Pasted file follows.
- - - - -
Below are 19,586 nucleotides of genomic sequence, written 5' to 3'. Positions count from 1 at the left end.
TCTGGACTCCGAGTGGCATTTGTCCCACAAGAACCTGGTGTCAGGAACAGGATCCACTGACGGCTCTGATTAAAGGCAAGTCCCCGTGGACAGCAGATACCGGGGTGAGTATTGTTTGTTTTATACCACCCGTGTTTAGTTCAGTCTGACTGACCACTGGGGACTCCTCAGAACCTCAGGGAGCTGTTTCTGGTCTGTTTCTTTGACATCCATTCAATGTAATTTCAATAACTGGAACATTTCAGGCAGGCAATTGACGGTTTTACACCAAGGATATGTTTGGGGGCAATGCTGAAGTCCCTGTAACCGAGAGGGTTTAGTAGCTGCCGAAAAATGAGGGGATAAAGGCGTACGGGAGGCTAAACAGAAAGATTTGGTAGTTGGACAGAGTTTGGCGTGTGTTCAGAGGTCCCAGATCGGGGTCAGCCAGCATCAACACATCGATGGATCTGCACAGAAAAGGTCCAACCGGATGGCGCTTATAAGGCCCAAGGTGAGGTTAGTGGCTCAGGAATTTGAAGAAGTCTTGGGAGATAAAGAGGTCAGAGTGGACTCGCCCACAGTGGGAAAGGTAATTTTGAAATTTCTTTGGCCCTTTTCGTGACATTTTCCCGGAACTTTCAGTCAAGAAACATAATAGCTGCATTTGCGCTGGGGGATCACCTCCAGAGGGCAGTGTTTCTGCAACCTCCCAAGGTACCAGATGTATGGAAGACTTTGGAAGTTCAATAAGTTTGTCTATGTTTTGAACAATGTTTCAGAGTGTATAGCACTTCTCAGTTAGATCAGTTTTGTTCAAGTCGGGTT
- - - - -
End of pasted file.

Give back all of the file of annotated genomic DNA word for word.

Below are 19,586 nucleotides of genomic sequence, written 5' to 3'. Positions count from 1 at the left end.
TCTGGACTCCGAGTGGCATTTGTCCCACAAGAACCTGGTGTCAGGAACAGGATCCACTGACGGCTCTGATTAAAGGCAAGTCCCCGTGGACAGCAGATACCGGGGTGAGTATTGTTTGTTTTATACCACCCGTGTTTAGTTCAGTCTGACTGACCACTGGGGACTCCTCAGAACCTCAGGGAGCTGTTTCTGGTCTGTTTCTTTGACATCCATTCAATGTAATTTCAATAACTGGAACATTTCAGGCAGGCAATTGACGGTTTTACACCAAGGATATGTTTGGGGGCAATGCTGAAGTCCCTGTAACCGAGAGGGTTTAGTAGCTGCCGAAAAATGAGGGGATAAAGGCGTACGGGAGGCTAAACAGAAAGATTTGGTAGTTGGACAGAGTTTGGCGTGTGTTCAGAGGTCCCAGATCGGGGTCAGCCAGCATCAACACATCGATGGATCTGCACAGAAAAGGTCCAACCGGATGGCGCTTATAAGGCCCAAGGTGAGGTTAGTGGCTCAGGAATTTGAAGAAGTCTTGGGAGATAAAGAGGTCAGAGTGGACTCGCCCACAGTGGGAAAGGTAATTTTGAAATTTCTTTGGCCCTTTTCGTGACATTTTCCCGGAACTTTCAGTCAAGAAACATAATAGCTGCATTTGCGCTGGGGGATCACCTCCAGAGGGCAGTGTTTCTGCAACCTCCCAAGGTACCAGATGTATGGAAGACTTTGGAAGTTCAATAAGTTTGTCTATGTTTTGAACAATGTTTCAGAGTGTATAGCACTTCTCAGTTAGATCAGTTTTGTTCAAGTCGGGTT